The day after an East Jerusalem man with ties to Hamas drove his car onto a light rail platform, killing a three-month-old baby and wounding eight, Prime Minister Benjamin Netanyahu lashed out at the international community for failing to criticize Palestinian Authority President Mahmoud Abbas.
The Palestinian leader “both glorifies the murderers and also embraces the organization to which the terrorists belong, Hamas,” Netanyahu said during a briefing with security officials in Jerusalem’s national police headquarters. “And faced with these actions of the Authority chairman, we find only a flaccid [response] internationally. [World leaders] are unwilling to say two words, even one word of criticism of him [Abbas]. We do not share this weakness. We will stand firmly for our rights and obligations to defend our capital.”
“The attack in Jerusalem is supported by Palestinian Authority President Mahmoud Abbas,” Netanyahu said, in an apparent reference to the praise that the terrorist, Abdel Rahman Al-Shaludi, received Thursday from a Jerusalem branch of Abbas’s Fatah organization.
It was the second time since the Wednesday terror attack that Netanyahu charged Abbas was supporting or inciting attacks on Jews in the capital.
Apparently referring to an attack Wednesday on Parliament Hill in Ottawa, Canada, by a man who had converted to Islam, Netanyahu noted Jerusalem was not the only city or capital to face terror threats, adding that Israel would not allow such attacks to become the norm.
During the Thursday security briefing, which was attended by Jerusalem Mayor Nir Barkat, Public Security Minister Yitzhak Aharonvitch, Israel Police chief Yohanan Danino and Shin Bet head Yoram Cohen, the prime minister said Jerusalem’s police force would be massively reinforced to combat the rise in East Jerusalem violence in recent weeks.
“I trust the people sitting here,” Netanyahu said at the meeting. “We support the Israeli police. We will give them all the reinforcements they need, all the capabilities, in order to realize this mission” of bringing an end to violent attacks in the city.
Later Thursday, during a ceremony commemorating slain Israeli tourism minister Rehavam Ze’evi, who was assassinated by a Palestinian terror cell 13 years ago in Jerusalem, Netanyahu linked assaults carried out by Islamist-inspired terrorists around the world to Wednesday’s attack, and said Israel was determined to eradicate terrorism activity within its border.
“Like other campaigns against terror, we will win here too,” Netanyahu said.
“Today’s world is learning to recognize this terror, because a lot of the principles of the terror that strikes us are shared by extremist Islamic terrorists who attack other capitals. The difference is that we are not bowing our heads in the face of terror, and we fight it with force, again and again.”
Earlier Thursday, Defense Minister Moshe Ya’alon said the Wednesday attack was “clearly the outcome of those in the Palestinian Authority who educate the younger generation to hate Jews and expel them from their homeland.”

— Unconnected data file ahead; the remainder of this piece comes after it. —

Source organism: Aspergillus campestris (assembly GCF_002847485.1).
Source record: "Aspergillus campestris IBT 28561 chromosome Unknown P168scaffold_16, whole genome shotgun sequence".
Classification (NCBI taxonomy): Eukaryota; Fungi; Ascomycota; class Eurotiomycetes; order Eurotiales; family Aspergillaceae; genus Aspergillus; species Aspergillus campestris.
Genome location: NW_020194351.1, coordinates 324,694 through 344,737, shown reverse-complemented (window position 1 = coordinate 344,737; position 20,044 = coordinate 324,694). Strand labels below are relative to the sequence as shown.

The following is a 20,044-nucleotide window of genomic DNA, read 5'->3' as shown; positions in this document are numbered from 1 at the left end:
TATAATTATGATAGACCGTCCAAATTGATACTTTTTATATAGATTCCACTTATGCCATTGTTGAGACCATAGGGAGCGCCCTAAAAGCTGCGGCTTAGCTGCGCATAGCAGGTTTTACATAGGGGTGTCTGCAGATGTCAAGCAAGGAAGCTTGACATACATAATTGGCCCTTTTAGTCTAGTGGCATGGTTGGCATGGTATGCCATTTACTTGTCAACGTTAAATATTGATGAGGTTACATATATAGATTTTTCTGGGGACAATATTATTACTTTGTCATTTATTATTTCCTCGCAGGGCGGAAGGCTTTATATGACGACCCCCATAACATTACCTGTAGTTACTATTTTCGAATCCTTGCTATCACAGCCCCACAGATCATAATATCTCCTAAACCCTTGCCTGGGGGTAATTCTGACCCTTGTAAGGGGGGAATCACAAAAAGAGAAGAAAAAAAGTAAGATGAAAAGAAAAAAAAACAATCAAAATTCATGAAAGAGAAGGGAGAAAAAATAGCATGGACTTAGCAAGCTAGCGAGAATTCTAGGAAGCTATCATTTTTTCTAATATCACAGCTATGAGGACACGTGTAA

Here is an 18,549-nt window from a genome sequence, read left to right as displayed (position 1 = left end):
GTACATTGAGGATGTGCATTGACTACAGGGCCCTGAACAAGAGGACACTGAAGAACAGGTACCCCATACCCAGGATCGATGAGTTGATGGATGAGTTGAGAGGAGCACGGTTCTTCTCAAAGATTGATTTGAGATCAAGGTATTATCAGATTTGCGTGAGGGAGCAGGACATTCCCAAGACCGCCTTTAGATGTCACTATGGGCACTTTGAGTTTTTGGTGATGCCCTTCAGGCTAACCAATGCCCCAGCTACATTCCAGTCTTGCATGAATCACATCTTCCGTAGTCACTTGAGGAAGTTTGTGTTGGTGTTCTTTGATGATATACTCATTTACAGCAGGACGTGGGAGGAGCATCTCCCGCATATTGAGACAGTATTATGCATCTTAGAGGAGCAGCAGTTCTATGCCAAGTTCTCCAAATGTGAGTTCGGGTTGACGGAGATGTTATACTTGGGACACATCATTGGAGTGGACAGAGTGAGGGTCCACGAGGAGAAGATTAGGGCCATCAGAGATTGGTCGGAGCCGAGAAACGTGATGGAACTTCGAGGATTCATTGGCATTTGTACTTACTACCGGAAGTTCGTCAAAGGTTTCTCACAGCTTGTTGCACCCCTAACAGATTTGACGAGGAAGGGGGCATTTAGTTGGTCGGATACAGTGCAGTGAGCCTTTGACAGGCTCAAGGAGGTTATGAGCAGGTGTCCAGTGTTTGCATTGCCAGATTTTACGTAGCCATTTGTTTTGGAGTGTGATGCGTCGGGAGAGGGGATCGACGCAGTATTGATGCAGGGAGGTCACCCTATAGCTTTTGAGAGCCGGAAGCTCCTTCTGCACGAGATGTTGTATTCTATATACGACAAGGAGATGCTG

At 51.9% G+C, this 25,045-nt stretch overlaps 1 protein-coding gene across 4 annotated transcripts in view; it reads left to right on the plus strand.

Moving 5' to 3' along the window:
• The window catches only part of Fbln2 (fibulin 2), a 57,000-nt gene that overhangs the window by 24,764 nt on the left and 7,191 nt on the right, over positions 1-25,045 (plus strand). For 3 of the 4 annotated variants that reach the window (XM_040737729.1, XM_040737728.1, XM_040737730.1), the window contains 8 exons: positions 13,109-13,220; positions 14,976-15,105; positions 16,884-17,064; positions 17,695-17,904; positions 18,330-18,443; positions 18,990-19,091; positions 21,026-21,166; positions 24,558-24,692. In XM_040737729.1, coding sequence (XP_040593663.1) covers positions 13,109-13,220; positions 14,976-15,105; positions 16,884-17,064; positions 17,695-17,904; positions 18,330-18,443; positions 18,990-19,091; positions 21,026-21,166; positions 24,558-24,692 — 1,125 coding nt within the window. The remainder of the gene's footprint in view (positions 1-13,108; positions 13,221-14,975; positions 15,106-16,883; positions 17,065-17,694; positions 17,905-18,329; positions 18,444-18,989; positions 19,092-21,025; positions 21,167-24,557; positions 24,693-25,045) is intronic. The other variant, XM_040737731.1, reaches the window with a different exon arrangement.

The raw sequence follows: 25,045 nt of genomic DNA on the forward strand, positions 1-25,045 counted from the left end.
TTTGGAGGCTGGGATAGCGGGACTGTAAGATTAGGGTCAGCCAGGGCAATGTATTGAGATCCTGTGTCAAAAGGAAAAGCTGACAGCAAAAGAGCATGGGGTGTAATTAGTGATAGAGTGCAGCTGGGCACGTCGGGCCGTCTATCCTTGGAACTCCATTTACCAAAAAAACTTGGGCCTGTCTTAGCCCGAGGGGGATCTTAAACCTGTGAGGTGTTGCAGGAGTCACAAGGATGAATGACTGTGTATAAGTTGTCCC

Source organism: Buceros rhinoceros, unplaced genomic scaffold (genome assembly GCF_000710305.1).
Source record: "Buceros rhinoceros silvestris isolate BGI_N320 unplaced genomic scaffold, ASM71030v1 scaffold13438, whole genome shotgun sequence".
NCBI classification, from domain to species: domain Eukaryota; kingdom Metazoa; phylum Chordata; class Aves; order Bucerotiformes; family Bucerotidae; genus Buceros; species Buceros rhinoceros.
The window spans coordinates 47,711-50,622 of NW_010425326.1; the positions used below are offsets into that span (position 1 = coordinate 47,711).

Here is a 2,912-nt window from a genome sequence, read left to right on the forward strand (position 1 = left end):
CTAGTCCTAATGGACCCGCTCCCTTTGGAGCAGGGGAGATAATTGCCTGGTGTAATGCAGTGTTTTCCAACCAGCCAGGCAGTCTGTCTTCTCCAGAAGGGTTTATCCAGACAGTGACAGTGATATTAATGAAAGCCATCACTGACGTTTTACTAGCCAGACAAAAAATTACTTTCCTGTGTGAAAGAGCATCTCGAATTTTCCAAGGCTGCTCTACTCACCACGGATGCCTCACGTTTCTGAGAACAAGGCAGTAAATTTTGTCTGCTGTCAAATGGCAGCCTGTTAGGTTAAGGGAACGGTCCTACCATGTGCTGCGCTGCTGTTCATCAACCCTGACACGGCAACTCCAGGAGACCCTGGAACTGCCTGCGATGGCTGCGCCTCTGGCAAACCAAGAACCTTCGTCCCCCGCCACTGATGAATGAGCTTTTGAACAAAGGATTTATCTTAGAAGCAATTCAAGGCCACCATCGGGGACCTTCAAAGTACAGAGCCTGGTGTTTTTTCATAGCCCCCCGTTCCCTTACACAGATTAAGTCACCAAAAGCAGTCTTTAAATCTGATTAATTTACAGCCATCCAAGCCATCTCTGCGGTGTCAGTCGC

The Palestinian Authority “does not, and never did, have a culture of peace, but rather a culture of incitement and jihad against Jews. It starts with Abbas’s lying statements against Israel from the UN podium, continues with persistent Palestinian attempts to delegitimize us in the international arena and ends with incitement in the Palestinian education system. These are the harsh consequences,” he charged.
“This is why we say time and again that the roots of the conflict are not territorial, but rather the fact that the Palestinians refuse to accept our right to exist as a Jewish state within any borders at all,” the defense minister concluded.
Abbas’s Fatah movement published a poster Thursday celebrating the rail station attacker, calling Shaludi a “heroic martyr” who “executed the Jerusalem operation which led to the running over of settlers in the occupied city of Jerusalem.”
Shaludi, a nephew of slain Hamas explosives expert Mohiyedine Sharif, is believed to have been a Hamas supporter, based on the radicalism in his Facebook posts, but the new Fatah poster may indicate an organizational affiliation with the rival Palestinian organization.
The Palestinian Authority issued no official comment on the incident, but Fatah Central Committee member Sultan Abu-Aynayn dubbed Shaludi “a hero” in Facebook comments posted Thursday, citing his time spent in Israeli prisons, according to Palestinian Media Watch.
Barkat called Wednesday for a bolstered police presence in neighborhoods that have seen violent riots in recent months, as stone-throwing protests broke out across East Jerusalem Wednesday night.
“We must restore peace and security in Jerusalem,” Barkat said in a statement. “As I have said for months, the situation in Jerusalem is intolerable and we must act unequivocally against all violence taking place in the city. Today, more than ever, it is clear that we must send police forces into neighborhoods where there are disturbances, placing them strategically and widely in significant numbers.
“Following my request, the prime minister has given instructions to reinforce the police forces in order for us to implement an operational action plan formulated to deal with riots, including the addition of personnel and special units, the use of technological means, and increased intelligence.”
Ilan Ben Zion, Adiv Sterman and Elhanan Miller contributed to this report.